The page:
Each officer is informed of the outcome of its area of ​​responsibility and the lower. The separate and detailed information moves from the lower to the upper levels of government increasingly centralized and ensures the project evaluation in upper and central government on the state of the business.

Effectiveness Of Control

The effectiveness of control depends mainly

The acceptability of the budget of those who would have to implement.

The degree of power in relation to the responsibility assigned to each level of the hierarchy.

The responsibility must go hand in hand with responsibilities.

Easy flow and completeness of information. The budgetary control is simple, understandable, and documents the findings.

Signifocance Of Gaps

A deviation is significant when leading the administration to take corrective measures. Defining the boundaries of permissible differences are either statistically or empirically.

Deviations must answer the following questions:

Where are due

The factors that cause is accidental or not

They could provide

Positive and negative elements

The budget establishes quantitative and temporal action programs

The budget control gives specific content to power and responsibility of management.

The budgetary control system is an information and coordination activities.

The budgetary control minimizes time detection of errors and accelerates the process of solving.

There is also the possibility that the budget will cause problems in effective business and human relationships, based on faulty projections imposed by authoritarian no overall premise of objectives and a means of policing rather than encouragement of people in taking the right initiatives.

Setting The Target

The budget is based on normal and not standard. Serve short-term goals but must be aligned with a long-term strategic goal. When you enter this strategic objective all directions and plans of action programs seek to achieve.

Such strategic objectives are:

Increase market share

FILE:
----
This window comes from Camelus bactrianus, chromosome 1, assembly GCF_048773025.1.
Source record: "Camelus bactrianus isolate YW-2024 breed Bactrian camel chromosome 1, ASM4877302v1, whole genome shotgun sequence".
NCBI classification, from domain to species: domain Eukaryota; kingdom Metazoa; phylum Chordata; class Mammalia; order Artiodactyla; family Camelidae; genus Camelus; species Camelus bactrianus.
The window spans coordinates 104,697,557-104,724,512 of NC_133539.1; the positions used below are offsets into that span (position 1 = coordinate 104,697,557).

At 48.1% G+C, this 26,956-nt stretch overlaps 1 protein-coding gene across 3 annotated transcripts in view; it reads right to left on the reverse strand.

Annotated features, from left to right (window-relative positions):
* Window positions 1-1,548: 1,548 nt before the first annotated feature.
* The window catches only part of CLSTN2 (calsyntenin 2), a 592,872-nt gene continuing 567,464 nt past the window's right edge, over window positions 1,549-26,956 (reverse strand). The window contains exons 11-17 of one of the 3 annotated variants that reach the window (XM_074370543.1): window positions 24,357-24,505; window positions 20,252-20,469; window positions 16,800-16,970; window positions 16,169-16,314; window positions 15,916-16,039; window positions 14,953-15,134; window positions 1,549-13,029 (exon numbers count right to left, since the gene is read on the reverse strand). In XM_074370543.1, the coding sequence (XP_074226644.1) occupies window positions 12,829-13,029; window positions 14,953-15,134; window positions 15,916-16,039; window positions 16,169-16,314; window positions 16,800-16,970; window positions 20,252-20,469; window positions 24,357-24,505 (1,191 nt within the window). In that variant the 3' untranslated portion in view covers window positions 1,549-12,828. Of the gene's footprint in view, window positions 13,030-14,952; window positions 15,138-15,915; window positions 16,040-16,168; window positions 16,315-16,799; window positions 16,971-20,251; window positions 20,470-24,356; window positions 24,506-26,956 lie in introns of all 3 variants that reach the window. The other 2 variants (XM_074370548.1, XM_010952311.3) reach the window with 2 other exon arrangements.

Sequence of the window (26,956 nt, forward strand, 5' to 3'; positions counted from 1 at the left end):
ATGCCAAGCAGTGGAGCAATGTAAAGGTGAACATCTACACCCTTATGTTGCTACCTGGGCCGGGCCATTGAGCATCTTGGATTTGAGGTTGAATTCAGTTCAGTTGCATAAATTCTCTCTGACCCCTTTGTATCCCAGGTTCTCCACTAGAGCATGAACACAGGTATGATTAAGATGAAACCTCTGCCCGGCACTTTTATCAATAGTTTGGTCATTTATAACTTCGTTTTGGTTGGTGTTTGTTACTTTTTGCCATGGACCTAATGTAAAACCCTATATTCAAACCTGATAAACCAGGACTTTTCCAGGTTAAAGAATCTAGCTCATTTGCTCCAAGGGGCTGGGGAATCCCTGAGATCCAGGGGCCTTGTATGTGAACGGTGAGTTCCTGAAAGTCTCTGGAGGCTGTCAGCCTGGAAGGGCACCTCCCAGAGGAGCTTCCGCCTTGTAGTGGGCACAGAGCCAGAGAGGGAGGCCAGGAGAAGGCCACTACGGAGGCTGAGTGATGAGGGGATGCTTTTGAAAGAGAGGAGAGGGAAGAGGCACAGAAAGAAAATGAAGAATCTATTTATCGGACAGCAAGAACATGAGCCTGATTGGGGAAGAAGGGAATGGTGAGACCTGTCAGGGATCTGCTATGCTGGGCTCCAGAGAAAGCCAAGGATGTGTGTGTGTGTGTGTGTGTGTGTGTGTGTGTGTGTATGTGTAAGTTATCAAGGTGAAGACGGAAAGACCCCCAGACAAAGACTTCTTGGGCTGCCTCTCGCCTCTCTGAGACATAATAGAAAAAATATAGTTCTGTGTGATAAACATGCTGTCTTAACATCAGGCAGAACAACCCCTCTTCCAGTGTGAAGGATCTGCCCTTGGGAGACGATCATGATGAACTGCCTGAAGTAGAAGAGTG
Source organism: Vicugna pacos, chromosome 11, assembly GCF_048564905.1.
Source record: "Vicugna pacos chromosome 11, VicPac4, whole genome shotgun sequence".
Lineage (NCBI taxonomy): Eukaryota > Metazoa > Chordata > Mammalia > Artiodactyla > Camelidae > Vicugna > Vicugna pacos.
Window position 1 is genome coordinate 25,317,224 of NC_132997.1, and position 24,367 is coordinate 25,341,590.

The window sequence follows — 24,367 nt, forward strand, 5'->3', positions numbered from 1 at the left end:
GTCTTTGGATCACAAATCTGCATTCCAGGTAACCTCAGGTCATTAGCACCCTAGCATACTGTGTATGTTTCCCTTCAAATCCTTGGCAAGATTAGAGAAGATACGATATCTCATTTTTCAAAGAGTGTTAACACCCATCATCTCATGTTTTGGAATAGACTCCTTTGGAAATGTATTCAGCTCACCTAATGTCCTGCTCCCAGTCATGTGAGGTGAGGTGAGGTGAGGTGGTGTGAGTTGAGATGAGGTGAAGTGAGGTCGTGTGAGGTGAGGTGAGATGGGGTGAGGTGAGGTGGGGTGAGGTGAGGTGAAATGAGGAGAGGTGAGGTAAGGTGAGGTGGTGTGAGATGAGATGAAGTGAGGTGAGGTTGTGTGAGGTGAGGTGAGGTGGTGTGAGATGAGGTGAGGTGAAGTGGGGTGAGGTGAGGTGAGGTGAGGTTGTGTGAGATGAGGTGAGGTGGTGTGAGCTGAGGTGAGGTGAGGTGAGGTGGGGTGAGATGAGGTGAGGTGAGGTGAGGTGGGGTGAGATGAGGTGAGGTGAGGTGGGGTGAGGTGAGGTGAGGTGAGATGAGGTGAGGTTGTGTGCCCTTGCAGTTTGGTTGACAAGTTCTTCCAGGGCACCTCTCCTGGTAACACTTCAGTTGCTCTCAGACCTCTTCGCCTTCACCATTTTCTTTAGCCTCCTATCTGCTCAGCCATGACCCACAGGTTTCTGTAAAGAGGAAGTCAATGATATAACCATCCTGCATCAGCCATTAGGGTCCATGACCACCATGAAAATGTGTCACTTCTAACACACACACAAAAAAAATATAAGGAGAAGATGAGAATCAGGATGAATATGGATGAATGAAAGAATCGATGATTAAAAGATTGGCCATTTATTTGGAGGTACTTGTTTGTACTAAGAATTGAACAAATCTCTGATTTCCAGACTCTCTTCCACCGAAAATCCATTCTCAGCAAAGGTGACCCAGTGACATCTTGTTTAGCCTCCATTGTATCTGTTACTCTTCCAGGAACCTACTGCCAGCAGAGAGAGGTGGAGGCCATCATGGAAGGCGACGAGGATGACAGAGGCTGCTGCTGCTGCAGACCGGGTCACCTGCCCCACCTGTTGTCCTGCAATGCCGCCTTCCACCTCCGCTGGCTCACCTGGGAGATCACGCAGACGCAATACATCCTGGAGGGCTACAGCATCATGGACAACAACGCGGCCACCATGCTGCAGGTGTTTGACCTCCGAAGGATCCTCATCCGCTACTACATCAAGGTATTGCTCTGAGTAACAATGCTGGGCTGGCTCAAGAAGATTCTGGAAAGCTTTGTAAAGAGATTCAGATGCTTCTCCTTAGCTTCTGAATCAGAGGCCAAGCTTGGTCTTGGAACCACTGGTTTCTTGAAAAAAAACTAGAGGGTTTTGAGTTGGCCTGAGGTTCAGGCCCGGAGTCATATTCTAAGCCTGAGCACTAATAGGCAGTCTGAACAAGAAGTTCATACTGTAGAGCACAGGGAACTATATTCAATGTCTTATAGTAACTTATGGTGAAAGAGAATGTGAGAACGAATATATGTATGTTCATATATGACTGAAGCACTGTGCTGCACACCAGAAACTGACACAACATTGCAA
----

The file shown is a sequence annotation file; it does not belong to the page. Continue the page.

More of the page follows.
Reduction of production costs

Increase Profit

Increasing Competitiveness

Goal setting is necessary because:

Establishes a disciplined approach to solving problems

Enters single mindset in business

Coordinates the implementation of programs and budgets

Important Facts

The design can be long and short term.

The strategic goal is not structured problem but a vision.

The long design gives directions leading to vision.

Long-term programs covering a period of 3-5 years and up to 10 years.

The programs cover a short period of 6 months to 1 year.

The short programs are characterized by clarity, accuracy and detail items not characterize long.

It should however be noted that the

Budget Organizational Integration

Management Board

Budget Board

General Management

Financial Management

Budget Department

Budget Development Cycle

Budget Department

Sector Manager

Budget Department

Budget Department

Budget Board

Budget Department

SCHEDULE ordered by GENERAL MANAGER.

Update fellows each action area with Instructions.

Directions and Schedule are given.

Prpares Budget for his /her sector.

In meeting the General Manager under the charge of each sector presents the budget of each sector.

Delivered by individual budgets to the Head of the Department of Budget.

The Head of Budget prepares the general budget of the Company.